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3 Reasons Why China’s Virus-Era Flex to Tame Hong Kong Will Fail

Last Updated September 25, 2020 8:41 PM
Joseph Young
Last Updated September 25, 2020 8:41 PM
  • China is preparing to provide increased financial support to the Greater Bay Area, which includes Macau and Hong Kong.
  • The Chinese government’s plan to raise its authority over Hong Kong comes as civil unrest shows no sign of slowing down.
  • Hong Kong’s robust and dynamic economy over Macau may make the support less compelling.

The People’s Bank of China (PBoC) and major financial regulators in the nation are planning to open up the country’s Southern region to the “Greater Bay Area” that include Hong Kong and Macau. The Chinese government is attempting to tame Hong Kong  as it faces financial strain from the economic consequences of the coronavirus pandemic.

Hong Kong has seen millions of protesters march on the streets to stage a protest against China’s unpopular extradition bill in Hong Kong. | Source: AP Photo/Vincent Yu, File

China’s plan to allow cross-border remittances and investments between Hong Kong, Macau, and the rest of the Greater Bay Area reaffirms the government’s willingness to proceed with its well-known constitutional principle called “one country, two systems .”

For Hong Kong, the financial support from mainland China to the Greater Bay Area could aid the nation’s economic recovery from the coronavirus pandemic. But, it will come at a cost of increasing authority of China over the region.

Factor #1: Hong Kong’s Civil Unrest is Still Ongoing

Hong Kong was already struggling economically  due to the frequent protests in highly populated cities.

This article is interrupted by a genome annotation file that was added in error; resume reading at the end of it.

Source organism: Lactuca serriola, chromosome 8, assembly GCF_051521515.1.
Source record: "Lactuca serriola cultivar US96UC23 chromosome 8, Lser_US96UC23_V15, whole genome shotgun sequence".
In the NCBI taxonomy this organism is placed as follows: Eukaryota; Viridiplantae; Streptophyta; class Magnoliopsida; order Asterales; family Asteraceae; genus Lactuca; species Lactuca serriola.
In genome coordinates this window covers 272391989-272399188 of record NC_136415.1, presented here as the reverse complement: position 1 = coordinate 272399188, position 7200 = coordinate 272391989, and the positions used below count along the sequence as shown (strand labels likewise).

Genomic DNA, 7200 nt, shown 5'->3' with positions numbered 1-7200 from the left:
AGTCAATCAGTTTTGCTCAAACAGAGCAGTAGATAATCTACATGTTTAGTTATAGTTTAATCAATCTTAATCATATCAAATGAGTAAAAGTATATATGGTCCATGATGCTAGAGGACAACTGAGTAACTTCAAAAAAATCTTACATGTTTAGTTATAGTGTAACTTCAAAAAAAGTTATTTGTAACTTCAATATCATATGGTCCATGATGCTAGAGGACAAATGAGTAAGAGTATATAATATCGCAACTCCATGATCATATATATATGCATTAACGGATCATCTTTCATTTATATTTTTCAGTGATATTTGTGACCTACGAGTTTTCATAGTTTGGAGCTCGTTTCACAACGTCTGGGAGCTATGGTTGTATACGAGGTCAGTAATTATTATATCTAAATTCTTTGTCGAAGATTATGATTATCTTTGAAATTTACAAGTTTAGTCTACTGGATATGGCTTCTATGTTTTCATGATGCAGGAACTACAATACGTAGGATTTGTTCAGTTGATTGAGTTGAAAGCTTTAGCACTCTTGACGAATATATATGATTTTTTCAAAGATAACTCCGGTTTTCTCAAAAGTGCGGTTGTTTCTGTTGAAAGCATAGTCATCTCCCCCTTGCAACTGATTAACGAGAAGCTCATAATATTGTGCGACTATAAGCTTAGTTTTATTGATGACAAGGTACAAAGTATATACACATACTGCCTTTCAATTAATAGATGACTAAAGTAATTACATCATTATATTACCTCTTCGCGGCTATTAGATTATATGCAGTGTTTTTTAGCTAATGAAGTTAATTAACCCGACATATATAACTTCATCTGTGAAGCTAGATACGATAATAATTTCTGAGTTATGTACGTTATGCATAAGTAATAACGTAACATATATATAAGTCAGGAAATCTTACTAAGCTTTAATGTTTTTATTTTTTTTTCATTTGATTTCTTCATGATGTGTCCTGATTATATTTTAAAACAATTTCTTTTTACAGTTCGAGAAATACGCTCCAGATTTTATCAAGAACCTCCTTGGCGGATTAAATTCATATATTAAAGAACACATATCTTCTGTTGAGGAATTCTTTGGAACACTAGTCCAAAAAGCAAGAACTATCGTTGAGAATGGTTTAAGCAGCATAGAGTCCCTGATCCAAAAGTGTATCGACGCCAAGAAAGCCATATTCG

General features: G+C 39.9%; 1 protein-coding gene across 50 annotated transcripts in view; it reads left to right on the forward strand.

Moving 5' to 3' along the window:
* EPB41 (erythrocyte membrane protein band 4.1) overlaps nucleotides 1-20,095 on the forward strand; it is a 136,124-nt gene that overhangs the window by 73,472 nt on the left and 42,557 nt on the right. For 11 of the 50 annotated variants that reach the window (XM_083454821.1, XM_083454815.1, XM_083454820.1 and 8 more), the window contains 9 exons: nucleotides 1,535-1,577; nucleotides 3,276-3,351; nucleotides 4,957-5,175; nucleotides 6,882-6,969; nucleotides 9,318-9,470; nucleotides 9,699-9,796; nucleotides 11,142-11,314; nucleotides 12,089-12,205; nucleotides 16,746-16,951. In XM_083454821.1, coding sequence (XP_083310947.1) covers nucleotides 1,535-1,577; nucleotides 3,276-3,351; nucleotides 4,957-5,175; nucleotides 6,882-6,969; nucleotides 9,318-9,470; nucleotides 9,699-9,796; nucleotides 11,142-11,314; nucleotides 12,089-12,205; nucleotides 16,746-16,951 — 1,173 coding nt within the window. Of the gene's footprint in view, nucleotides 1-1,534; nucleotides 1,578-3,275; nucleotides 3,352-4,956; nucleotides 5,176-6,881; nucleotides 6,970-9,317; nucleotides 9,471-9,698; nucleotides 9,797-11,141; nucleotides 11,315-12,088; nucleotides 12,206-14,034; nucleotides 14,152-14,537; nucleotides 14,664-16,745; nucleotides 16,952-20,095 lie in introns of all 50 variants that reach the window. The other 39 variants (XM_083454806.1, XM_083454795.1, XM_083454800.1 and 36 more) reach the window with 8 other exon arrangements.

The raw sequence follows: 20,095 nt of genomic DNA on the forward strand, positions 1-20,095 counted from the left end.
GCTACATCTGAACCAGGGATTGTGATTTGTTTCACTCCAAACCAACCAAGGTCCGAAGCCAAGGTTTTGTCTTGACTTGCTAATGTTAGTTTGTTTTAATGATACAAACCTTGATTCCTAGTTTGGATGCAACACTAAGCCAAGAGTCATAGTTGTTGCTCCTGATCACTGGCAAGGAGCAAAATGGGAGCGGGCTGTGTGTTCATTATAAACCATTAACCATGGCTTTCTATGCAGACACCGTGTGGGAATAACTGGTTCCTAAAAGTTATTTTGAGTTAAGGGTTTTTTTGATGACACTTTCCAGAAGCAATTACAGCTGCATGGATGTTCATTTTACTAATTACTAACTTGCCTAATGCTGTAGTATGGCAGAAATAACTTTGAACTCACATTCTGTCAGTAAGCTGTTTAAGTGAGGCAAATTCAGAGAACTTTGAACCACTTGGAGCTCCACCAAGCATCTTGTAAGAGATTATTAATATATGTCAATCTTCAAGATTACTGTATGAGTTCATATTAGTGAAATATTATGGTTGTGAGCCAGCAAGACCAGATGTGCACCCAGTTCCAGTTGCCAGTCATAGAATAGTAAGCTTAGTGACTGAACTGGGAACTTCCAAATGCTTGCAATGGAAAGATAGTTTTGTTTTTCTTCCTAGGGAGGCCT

By September 2019, the average cost of flights from Hong Kong to other countries like Vancouver and Paris were sold at under $500 . Some return flights to Los Angeles were on sale for as low as $153.

When the coronavirus pandemic spread across the U.S. and Europe, Hong Kong’s tourism industry took a more severe hit. Hong Kong’s immigration recorded less than 100 visitors a day in April. 

The region can benefit from strong financial backing from mainland China in the short-term. But, the persistent issue is worsening unrest in the area.

hong kong protests
Protests are ongoing in Hong Kong | Source: Al Jazeera 

On May 15, The Independent Police Complaints Council (IPCC)’s described police brutality claims in Hong Kong as a “weapon of political protest.”

The report read :

It cannot be over-emphasised that allegations of police brutality must not be made a weapon of political protest. That is a legal and not a political matter.

At a time where the public’s outrage over the handling of protests by the police is reaching its peak, efforts of China to increase its influence over Hong Kong may result in heightened tension.

Factor #2: HK’s Economy is More Robust Than Macau

In December 2019, Chinese President Xi Jinping praised Macau  for its stability as the protests in Hong Kong showed no signs of slowing down.

The public comparison between the two regions was ostensibly made to point out that Macau’s strong relationship with mainland China proved beneficial for the city.

But, the difference Macau and Hong Kong is that while the former primarily relies on its gambling industry with its main clientele being mainland Chinese customers, Hong Kong’s economy is more dynamic.

hong kong pro-beijing
Divide between pro-Beijing and pro-Hong Kong remains | Source: HKFP 

Macau has more to gain from maintaining a tight relationship with China, as opposed to Hong Kong.

Factor #3: When Economy Reopens, HK Will Prosper

The intensity of protests has slightly dropped following the coronavirus pandemic, as the focus shifted to preventing from the virus from spreading.

Record high unemployment rate and the closure of thousands of offline stores are leading the economic slow down of Hong Kong.

When Hong Kong reopens along with the rest of the world, its financial and travel industries are expected to recover.

The government is prioritizing business travelers  and opening up the economy as soon as possible to counter the economic consequences of the pandemic.